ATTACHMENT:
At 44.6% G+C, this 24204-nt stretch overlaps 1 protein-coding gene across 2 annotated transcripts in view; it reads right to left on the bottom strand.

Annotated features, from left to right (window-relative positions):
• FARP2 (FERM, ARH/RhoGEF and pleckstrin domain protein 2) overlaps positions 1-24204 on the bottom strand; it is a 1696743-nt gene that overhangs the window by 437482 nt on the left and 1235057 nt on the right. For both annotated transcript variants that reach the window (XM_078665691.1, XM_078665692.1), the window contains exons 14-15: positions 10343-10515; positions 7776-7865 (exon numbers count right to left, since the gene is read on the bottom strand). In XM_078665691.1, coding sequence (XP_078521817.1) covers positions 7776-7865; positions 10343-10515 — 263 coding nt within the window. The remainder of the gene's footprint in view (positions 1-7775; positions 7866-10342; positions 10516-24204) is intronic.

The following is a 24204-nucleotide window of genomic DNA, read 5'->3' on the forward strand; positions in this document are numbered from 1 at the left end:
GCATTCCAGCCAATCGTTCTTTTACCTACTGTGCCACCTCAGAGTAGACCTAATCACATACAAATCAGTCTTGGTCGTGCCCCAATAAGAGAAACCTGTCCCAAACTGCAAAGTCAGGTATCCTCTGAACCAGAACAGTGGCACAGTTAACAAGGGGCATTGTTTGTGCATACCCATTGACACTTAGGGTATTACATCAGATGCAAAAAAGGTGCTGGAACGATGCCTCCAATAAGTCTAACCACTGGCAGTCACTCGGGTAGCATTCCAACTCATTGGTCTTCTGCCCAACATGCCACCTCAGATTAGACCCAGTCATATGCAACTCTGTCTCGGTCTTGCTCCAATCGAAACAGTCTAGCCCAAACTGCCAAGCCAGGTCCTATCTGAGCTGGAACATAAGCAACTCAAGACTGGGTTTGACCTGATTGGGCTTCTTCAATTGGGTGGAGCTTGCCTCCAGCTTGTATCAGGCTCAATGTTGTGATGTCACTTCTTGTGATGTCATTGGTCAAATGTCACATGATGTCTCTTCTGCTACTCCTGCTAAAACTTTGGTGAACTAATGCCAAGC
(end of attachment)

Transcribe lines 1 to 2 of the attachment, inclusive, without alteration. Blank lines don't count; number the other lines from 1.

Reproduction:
At 44.6% G+C, this 24204-nt stretch overlaps 1 protein-coding gene across 2 annotated transcripts in view; it reads right to left on the bottom strand.

Annotated features, from left to right (window-relative positions):